As the weather warms up and millions of Americans hit the bricks in search of listings and open houses, it's useful to start thinking about how much you're willing to spend on a home.
The size of your purchase should be guided by two different figures: the amount you can qualify for and the amount you feel comfortable borrowing.
These numbers can vary significantly, but both are related to your current income and expenses. The relationship between what you earn and what you owe is known as your debt-to-income ratio (DTI). Lenders use DTI in determining the maximum amount you're qualified to borrow, but you may find that your maximum is higher than you really need.
How Do You Figure Out Your DTI?
To understand how much home you can afford, you can begin by calculating your DTI. DTI is equal to your monthly minimum debt divided by gross monthly income. Minimum monthly debt is the mandatory monthly payment for items like utility bills, car payments, student loans, and credit cards. For example, if your $6,000 credit card balance requires a minimum monthly payment of $75, then your minimum monthly debt is at least $75.
Once you have your minimum monthly debt, you divide it by your gross monthly income to obtain your DTI. For example, if your gross monthly income is $4,000 and your minimum monthly debt is $400, you divide 400 by 4,000 to get 0.10—which translates to a DTI of 10%.
Determining an Appropriate Mortgage Amount
Determining an appropriate mortgage amount is an individual decision; everyone has a different tolerance for risk. However, every borrower is subject to the qualifications set out by mortgage lenders. Most conventional lenders only accept applicants whose DTI will be 43% or less once the mortgage is taken into account. Some lenders may go higher, but such offers are often coupled with less favorable mortgage terms. In addition, DTI on FHA loan products may go as high as 50%, but will include upfront and monthly mortgage insurance premiums.
More conservative financial advisors might recommend keeping your DTI as low as 28% or 36%. A lower DTI puts you in a better position to weather unfavorable shifts in your financial condition. The higher a DTI, the more likely such a shift will lead to missed or late payments and maybe even foreclosure. Unlike the lender’s DTI qualifications—which are more objective—your personal risk tolerance, foreseeable income patterns and debt profile will be a subjective guide to the amount of debt you feel comfortable taking on. There is no right answer; however, the lower your DTI the lower your risk of default which is always a good thing.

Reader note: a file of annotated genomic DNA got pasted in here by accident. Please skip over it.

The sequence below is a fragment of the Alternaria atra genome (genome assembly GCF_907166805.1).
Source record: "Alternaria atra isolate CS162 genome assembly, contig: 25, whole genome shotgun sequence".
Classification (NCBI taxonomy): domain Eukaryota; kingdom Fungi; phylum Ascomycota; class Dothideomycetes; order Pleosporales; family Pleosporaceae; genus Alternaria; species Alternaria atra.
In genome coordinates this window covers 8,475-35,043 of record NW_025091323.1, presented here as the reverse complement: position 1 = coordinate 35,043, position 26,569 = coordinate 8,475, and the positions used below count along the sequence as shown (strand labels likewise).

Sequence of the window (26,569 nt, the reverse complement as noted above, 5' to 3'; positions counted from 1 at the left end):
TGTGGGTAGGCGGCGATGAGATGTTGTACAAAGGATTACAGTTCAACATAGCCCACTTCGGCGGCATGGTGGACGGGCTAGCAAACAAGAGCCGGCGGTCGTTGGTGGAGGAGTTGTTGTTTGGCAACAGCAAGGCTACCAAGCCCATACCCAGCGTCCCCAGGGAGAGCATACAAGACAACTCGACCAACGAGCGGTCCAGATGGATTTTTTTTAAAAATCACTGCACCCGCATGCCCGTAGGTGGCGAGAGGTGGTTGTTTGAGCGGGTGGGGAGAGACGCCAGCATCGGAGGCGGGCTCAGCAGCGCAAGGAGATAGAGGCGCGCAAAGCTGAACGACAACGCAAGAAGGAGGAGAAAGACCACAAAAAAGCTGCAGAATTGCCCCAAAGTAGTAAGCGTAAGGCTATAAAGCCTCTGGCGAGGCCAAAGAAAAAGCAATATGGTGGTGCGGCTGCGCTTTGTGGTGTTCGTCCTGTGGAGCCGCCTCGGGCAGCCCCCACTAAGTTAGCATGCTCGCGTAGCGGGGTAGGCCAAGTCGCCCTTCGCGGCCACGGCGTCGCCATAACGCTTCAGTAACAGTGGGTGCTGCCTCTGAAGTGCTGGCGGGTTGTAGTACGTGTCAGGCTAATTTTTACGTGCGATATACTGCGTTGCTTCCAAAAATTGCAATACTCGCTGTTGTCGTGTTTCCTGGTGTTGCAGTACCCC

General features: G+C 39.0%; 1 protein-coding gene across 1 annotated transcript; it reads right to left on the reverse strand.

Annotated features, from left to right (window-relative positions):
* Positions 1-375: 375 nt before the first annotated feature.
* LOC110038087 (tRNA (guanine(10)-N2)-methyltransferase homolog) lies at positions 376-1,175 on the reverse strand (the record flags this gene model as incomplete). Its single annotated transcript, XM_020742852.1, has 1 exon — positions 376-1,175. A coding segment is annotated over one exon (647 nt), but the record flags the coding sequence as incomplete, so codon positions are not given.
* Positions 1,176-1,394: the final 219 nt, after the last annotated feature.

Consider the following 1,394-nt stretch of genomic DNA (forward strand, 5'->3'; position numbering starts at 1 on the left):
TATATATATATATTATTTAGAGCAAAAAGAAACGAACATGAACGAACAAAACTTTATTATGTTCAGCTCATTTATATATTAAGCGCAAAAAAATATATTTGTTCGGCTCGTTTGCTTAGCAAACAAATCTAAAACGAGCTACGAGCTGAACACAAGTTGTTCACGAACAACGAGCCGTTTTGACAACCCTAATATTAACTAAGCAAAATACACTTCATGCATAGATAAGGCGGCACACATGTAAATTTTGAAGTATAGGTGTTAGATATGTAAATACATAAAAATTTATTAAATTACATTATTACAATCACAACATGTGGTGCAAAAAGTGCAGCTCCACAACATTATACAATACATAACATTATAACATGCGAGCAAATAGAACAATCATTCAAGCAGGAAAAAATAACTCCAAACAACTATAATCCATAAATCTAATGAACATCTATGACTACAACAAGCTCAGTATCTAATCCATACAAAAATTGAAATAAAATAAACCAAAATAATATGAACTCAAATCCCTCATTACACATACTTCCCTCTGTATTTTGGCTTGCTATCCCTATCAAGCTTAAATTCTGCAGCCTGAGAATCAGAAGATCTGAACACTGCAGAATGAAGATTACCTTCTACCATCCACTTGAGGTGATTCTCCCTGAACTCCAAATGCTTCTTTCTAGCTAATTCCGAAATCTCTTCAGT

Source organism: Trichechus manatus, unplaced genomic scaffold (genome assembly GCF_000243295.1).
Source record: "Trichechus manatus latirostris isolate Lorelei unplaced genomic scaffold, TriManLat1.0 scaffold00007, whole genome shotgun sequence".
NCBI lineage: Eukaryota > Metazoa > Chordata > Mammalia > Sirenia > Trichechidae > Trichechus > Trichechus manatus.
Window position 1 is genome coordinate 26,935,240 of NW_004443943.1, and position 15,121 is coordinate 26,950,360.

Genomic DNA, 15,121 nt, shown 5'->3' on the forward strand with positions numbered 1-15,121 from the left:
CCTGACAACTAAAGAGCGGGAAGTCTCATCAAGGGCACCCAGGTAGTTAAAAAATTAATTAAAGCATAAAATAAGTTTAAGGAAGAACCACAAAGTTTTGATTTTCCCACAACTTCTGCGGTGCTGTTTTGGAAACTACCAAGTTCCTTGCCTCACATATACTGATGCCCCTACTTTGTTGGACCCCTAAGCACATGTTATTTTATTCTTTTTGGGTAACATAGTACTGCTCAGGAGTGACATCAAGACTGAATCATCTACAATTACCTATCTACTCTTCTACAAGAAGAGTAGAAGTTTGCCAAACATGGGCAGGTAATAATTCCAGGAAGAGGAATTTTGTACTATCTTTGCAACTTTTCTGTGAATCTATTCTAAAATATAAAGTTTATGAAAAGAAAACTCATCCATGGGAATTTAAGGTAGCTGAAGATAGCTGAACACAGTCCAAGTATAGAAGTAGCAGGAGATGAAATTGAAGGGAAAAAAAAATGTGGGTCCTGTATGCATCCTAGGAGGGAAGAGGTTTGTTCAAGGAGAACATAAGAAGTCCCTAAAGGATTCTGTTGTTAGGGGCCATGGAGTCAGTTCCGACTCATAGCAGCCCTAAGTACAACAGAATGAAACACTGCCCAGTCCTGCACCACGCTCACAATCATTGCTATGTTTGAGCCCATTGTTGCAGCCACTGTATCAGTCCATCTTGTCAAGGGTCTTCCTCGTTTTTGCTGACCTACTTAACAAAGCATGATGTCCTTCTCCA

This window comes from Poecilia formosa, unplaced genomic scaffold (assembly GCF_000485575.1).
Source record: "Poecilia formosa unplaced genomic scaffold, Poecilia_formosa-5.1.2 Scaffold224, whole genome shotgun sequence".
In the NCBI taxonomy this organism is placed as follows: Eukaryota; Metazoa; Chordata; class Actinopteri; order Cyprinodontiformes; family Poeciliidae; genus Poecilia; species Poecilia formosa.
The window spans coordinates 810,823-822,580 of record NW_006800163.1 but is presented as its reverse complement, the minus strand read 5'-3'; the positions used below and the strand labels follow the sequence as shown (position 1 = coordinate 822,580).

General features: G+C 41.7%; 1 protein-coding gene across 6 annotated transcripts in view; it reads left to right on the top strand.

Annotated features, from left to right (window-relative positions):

What Other Financial Factors Should You Take into Account When Deciding How Much to Borrow?
Understanding what a lender looks for in you as a mortgage applicant is helpful in anticipating what loan amount you qualify for and can also help you see your full financial picture. Aside from DTI, you lender will look at your credit score, employment history and debt payment history. Employment history and debt payment history are pretty straightforward and can be quantified with a quick self assessment. The longer you have had your job and the less late or defaulted payments you have the more attractive you are as a mortgage application.
Credit scores, on the other hand, are nearly impossible to calculate on your own. However, everyone is entitled to a free credit score check from all three credit reporting agencies - Equifax, Experian and TransUnion. Checking your credit before you start house-hunting is a good step to understanding your financial outlook. While DTI will not directly affect your credit score, credit agencies do look at your credit utilization ratio which is similar to DTI and compares all our credit card account balances to the total amount of credit you have available. The more you owe relative to your credit limit the lower your credit score. Reported late payments and defaults also result in lower credit scores.
Another important financial factor to consider is your true out of pocket expenses once the mortgage closing is complete. Calculating your monthly out of pocket expenses as a homeowner is not as simple as knowing your monthly payment. Owning a home costs more than just the mortgage.
Once you have determined what DTI you are comfortable with, make sure to include all the new monthly charges associated with the home. Those include property and school taxes, homeowners insurance, water bill, electrical, gas or oil, maintenance and upkeep. Overlooking these additional expenses can be a costly mistake and can turn a workable DTI into a stressful financial stretch.
Maxime Rieman is Product Manager at ValuePenguin. Educating and assisting shoppers about financial products has been Rieman's focus, which led her to joining ValuePenguin, a consumer research and advice company based in New York. Previously, she was product marketing director at CoverWallet and launched the personal insurance team at NerdWallet.
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